Categories: Community3 min read

by Stephen Luther, M.D.


Harvesting Thankfulness Benefits Your Mind and Body

Thanksgiving prompts us to reflect on blessings that enrich our lives. Beyond the warmth of family, the delicious aroma of a Thanksgiving feast, and the joy of shared moments, there lies a powerful yet overlooked component of this celebration – a harvest of heartfelt thankfulness. Beyond its role in fostering a sense of appreciation, expressing gratitude is intricately linked to many mental and physical health benefits.

The Gratitude Effect

A recommended health tip from Symbios is a heaping dose of gratefulness followed by a daily intake of appreciation. Positive emotions can enhance your brain’s natural design of problem-solving. Grateful feelings of delight trigger chemicals that prompt your brain to release neurotransmitters and feel-good hormones such as serotonin, dopamine, neuropeptides, oxytocin, and endomorphs.

Serotonin is a neurotransmitter associated with feelings of well-being and relaxation that can be attributed to better sleep quality. Numerous studies have highlighted the positive correlation between gratitude and improved sleep when we embrace a thankful mindset; it seems to function as a natural sedative, calming the mind and promoting a peaceful sleep period.

Dopamine contributes to a sense of pleasure and reinforces the connection between gratitude and emotional resilience. Expressing thanks has been shown to boost mood and elevate mental well-being. When we take a moment to acknowledge and appreciate the favorable aspects of our lives, the brain responds by releasing dopamine, the feel-good neurotransmitter.

Neuropeptides enhance immune cell function and shield against illnesses. Gratitude extends its healing touch to our physical health by releasing neuropeptides. Individuals who regularly feel grateful exhibit strengthened immune systems with an optimistic shift in attitude and more capability to thwart sickness.

Oxytocin fosters social bonding and reduces anxiety, making Thanksgiving more than a feast. It is an opportunity to feel grateful and prompt the release of oxytocin to diminish the shadows of depression. Gratitude has been linked to lower levels of these mental health challenges. The neurotransmitter serotonin, also associated with thankfulness, plays a pivotal role in mood regulation and mitigating the effects of depression.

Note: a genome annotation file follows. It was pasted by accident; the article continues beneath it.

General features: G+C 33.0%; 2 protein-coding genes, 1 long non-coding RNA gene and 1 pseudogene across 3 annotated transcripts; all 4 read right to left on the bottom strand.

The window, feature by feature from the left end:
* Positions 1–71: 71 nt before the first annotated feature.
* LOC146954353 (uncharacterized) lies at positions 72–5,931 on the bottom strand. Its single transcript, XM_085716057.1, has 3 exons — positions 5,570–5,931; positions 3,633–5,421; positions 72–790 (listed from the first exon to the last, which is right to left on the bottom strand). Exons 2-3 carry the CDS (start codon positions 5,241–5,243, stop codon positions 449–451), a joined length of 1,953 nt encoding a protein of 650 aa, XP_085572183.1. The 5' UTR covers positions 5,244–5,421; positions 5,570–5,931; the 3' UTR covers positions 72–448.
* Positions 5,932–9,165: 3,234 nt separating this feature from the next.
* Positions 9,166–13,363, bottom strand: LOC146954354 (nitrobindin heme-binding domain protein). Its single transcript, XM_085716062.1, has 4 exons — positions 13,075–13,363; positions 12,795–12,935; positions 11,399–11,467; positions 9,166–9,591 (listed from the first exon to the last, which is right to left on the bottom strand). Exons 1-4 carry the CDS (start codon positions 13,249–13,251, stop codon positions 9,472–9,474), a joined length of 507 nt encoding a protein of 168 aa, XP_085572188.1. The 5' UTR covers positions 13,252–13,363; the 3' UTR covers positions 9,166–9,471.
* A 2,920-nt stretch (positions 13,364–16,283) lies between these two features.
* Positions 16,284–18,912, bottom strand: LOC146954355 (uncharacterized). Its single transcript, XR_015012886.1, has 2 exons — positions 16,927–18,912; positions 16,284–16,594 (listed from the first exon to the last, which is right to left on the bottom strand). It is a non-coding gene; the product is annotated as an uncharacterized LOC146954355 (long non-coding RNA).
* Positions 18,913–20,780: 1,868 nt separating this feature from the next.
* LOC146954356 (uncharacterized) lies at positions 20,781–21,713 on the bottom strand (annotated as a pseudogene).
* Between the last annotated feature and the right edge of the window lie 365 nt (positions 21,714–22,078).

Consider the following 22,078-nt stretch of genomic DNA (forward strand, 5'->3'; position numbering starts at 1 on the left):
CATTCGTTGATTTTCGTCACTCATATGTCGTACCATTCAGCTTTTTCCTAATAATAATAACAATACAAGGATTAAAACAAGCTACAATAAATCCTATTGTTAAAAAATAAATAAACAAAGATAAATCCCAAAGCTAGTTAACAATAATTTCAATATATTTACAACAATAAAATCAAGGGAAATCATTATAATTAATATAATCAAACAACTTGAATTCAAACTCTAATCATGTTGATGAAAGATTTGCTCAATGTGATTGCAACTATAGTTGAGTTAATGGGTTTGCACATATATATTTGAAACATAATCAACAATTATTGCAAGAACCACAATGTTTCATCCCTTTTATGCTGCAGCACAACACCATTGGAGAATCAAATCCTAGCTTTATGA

Endorphins are the body’s natural painkillers and can be triggered by the positive emotions of thankfulness. Those navigating the complexities of chronic pain may find gratitude as a beacon of relief. Studies suggest that individuals who cultivate a positive disposition experience reduced pain perception, a phenomenon often attributed to the release of endorphins.

Cortisol, a stress hormone, can be tempered with feelings of gratitude and appreciation. By reducing stress and inflammation, the impact of gratitude extends to our long-term health, thus contributing to a lower risk of chronic disease.

Thankfulness is a feeling of gratitude that comes from appreciating things that add meaning to your life.

Finding Thankfulness

  • Simple moments of gratitude come in many forms, such as a kind word, an encouraging check-up, a refreshing stroll, or a laugh with a friend.
  • Nature surrounds us with blessings such as a bird’s song or a sunrise on the beach; we only need to zoom in long enough to appreciate them.
  • Cheerful reminders from journaling grateful thoughts allow time for reflection and can help you redirect your feelings in unpleasant situations.
  • Focus on being content; avoid delaying feelings in anticipation of future events, such as retirement or a trip.
  • If you say a routine thanks, pause, pinpoint, and cherish the source of your appreciation.
  • Uncover thankfulness lost in negativity or pushed into the background.
  • Share your gratitude around the table this Thanksgiving. Develop a tradition of encouraging family and friends to share their grateful experiences over a meal.

Symbios wishes you and your family a blessed Thanksgiving.


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